Relational Empire: The Non-modern Violence of the Inka State
Author(s): Darryl Wilkinson
The use of “relational” approaches in archaeology seems much more prevalent in some contexts as compared to others. Particularly, it is most often invoked with respect to prehistoric hunter-foragers – that is, societies that are “politically non-complex” to use the classic archaeological terms. Perhaps as a result, violence is seldom discussed in the literature on relationality, unless to point out the contrasting violence of modernity itself. Yet for those of us who deal with indigenous empires, the issue of violence is much harder to ignore. So while it may be true that the Inkas also attributed personhood to many nonhumans, if those nonhumans failed to march to the imperial beat, they could be executed for treason or subjected to corporal punishment. In principle then, relationality might be no less amenable to realizing violence and domination than is modernity. In this paper I examine the violent nature of the relational ontologies of the Inkas, and argue that this highlights a significant “blind spot” for the ethical commitments of the relational turn. We are often enjoined to “take seriously” the alternative realities posited by non-Western ontologies, but in practice have avoided doing so where it conflicts with deeply held humanist values.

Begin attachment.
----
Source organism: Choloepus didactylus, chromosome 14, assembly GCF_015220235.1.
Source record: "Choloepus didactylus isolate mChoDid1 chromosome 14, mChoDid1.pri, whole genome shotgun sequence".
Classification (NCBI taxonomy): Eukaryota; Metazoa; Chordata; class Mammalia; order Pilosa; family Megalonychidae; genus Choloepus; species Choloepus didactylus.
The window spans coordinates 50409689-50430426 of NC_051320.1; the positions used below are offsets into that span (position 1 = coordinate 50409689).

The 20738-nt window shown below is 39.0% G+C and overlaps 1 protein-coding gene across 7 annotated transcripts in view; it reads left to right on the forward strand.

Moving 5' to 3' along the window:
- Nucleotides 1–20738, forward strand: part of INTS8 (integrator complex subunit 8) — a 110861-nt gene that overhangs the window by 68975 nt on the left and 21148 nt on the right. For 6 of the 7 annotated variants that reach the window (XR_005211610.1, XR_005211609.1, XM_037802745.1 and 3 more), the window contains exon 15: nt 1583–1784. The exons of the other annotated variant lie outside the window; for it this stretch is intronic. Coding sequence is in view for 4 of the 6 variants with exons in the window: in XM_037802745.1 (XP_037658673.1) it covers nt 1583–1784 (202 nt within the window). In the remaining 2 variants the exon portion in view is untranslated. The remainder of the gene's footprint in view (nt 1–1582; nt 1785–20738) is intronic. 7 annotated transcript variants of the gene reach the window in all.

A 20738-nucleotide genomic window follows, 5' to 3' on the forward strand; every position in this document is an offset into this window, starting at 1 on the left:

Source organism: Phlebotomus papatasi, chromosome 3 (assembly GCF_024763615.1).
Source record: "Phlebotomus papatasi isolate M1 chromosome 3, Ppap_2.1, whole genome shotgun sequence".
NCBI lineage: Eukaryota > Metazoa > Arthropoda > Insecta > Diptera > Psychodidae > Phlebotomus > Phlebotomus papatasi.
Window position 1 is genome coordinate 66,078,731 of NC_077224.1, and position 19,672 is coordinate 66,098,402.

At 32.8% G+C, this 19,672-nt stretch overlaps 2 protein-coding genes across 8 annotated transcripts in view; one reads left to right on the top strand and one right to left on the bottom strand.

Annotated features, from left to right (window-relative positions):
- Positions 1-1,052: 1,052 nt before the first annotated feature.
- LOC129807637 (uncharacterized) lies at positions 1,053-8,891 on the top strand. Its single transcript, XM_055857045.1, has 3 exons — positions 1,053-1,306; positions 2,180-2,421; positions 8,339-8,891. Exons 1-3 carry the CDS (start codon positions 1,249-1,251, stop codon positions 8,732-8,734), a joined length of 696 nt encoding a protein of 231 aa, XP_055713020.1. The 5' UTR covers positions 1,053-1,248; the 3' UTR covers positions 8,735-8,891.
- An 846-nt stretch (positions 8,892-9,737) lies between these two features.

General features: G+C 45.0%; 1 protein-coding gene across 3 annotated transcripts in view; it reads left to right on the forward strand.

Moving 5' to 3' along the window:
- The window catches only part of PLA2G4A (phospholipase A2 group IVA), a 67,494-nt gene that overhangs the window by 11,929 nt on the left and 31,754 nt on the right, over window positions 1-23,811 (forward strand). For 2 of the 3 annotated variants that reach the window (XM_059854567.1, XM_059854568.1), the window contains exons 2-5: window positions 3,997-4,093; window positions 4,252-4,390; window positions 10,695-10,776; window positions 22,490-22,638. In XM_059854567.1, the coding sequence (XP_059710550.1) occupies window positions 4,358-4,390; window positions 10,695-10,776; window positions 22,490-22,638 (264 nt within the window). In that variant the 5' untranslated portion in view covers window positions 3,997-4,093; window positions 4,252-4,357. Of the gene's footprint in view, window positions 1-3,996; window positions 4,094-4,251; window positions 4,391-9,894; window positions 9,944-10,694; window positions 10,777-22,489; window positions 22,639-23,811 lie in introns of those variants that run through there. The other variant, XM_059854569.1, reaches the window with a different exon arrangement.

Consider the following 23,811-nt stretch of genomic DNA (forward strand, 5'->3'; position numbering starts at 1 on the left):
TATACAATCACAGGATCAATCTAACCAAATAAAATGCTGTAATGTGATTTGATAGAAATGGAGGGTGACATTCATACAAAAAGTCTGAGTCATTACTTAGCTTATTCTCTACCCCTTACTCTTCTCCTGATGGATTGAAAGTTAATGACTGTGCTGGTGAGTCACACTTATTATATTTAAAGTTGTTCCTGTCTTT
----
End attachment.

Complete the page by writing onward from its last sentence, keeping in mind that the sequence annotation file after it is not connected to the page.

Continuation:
Cite this Record
Relational Empire: The Non-modern Violence of the Inka State. Darryl Wilkinson. Presented at The 81st Annual Meeting of the Society for American Archaeology, Orlando, Florida. 2016 ( tDAR id: 403335)
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min long: -93.691; min lat: -56.945 ; max long: -31.113; max lat: 18.48 ;